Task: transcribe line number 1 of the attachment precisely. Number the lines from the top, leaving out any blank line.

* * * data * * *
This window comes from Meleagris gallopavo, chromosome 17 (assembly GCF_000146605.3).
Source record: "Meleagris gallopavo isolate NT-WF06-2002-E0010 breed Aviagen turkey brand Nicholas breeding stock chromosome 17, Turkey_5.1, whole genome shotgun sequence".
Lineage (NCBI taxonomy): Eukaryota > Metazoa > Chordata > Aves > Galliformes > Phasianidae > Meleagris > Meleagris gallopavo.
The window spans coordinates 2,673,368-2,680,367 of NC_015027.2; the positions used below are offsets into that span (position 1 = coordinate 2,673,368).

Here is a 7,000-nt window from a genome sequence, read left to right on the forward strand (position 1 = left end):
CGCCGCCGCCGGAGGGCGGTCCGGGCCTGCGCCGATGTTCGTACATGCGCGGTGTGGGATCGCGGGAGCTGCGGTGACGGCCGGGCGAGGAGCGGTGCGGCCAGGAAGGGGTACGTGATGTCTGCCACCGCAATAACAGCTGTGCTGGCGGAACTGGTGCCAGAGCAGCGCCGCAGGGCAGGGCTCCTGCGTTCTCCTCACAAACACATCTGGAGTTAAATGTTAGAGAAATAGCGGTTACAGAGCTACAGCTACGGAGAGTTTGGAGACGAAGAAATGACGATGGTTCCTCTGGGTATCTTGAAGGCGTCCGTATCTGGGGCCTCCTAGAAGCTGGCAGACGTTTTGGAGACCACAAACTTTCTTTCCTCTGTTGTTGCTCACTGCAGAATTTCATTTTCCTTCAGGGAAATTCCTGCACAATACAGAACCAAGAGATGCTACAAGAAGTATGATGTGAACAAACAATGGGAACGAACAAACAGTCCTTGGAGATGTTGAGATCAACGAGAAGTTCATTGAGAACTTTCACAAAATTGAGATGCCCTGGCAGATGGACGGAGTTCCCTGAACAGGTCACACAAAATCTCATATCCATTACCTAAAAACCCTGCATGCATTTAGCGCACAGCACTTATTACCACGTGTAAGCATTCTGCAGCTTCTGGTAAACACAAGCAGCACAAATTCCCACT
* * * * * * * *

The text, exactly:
This window comes from Meleagris gallopavo, chromosome 17 (assembly GCF_000146605.3).